2. That’s not the reason wave-table cards were popular. With wave table, the main CPU didn’t have to do the mixing. You just told the sound card when to do the mixing and how. You didn’t have to calculate effects in software like tremolo and vibrato. You just to the sound card to modulate the amplitude or frequency of a given sample by how much and when. A GUS sound driver consumed way more CPU than doing the equivalent work on a SB16.

    2. Unlike RAM or video cards, a low-end sound card wouldn’t prevent you from playing the latest and greatest games.
      Most people were content with whatever cheap Sound Blaster or SB clone they could afford, and didn’t upgrade after that.

  2. Even if I had a Soundblaster still lying around, I would not have board to put it into. :-) I think I dumped the ancient ISA stuff years ago.Even standard PCI gets rare these days.

  3. Not really, there are many new mATX boards with PCIs, just vendors got it wrong :) so you won`t be able to find mobo with PCI and without integrated 7 channel sound. if it is there what is the point to buy mobo with PCI for SB….

  4. > Sound Blasters from yesteryear are only going to go further upward in price. It goes without saying that add-on daughterboards and accessories are even rarer and are going to be priced accordingly.

    Really? People are paying money for that rubbish (has always been rubbish, still is rubbish) – I just got rid of over a dozen Soundblasters of various types and a few Yamaha DB50-or-something. Cost me actually money to drive to the electronic-waste-disposal.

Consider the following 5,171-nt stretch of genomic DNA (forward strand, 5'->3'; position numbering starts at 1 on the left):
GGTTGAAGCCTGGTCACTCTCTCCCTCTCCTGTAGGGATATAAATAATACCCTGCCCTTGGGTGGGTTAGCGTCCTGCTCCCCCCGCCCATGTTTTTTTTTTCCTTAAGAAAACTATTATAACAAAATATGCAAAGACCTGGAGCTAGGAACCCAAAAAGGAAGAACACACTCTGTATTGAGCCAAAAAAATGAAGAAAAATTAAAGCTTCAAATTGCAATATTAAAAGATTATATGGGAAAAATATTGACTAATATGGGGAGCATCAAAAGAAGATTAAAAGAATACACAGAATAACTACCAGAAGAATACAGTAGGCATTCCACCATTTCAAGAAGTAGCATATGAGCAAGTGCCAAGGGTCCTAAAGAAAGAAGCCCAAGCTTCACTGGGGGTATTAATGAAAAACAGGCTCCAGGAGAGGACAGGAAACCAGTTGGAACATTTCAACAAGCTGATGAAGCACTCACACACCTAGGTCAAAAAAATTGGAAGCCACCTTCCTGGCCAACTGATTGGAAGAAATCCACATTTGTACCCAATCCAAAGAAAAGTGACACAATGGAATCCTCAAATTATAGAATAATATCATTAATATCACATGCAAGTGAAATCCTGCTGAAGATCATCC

Man … I have some used toilet paper, are people paying for that, too?

      1. WOW.



        I had a few of those other crappy sounding things as well, gave them away for a small donation to an animal shelter. Are people crazy? It’s so cool that we don’t have to use/listen to that garbage any more, why would anyone pay REAL money for that!

          1. I subscribe to the second half of your statement (“better than”), not the first. The noise/humm/bad signal-noise-ratio, the limited sound palette and the famous Yamaha sound (“bass is OK, everything is mega-meh”) did not exactly make them sound “pretty awesome” … :)

    1. I just paid actual money for an SB Pro a couple of weeks back…. $2 when I spotted it in a thrift store, because I saw they were getting in demand a few months ago.

      I’m going to put together several “retro gaming” PCs

  5. Sweet memories… back in the early 90’s, I bought a fully loaded Soundblaster with the stereo CMS (?) synth chips. Still regret selling it but the Soundblaster AWE32 Gold was another milestone because you could replace the standard midi sounds with your own samples (birth of the SF2 SoundFont format). I eventually upgraded that to the superior Gravis Ultrasound but finally stopped using the PC as a musical instument and moved back to hardware synths.

  6. “In the early 90s, the Creative Sound Blaster was the soundcard… It relied primarily on the Yamaha OPL-3 FM synthesis chip”

    Uhh, what? The whole point of the SB/SBPro/SB16 was that they *weren’t* FM synthesis. Sure, many models had an OPL2/3 for AdLib compatibility, but if you had a choice at the time for in-game music or sfx, it’s highly likely you were choosing digitized sound rather than FM.

Leave a Reply

Please be kind and respectful to help make the comments section excellent. (Comment Policy)

This site uses Akismet to reduce spam. Learn how your comment data is processed.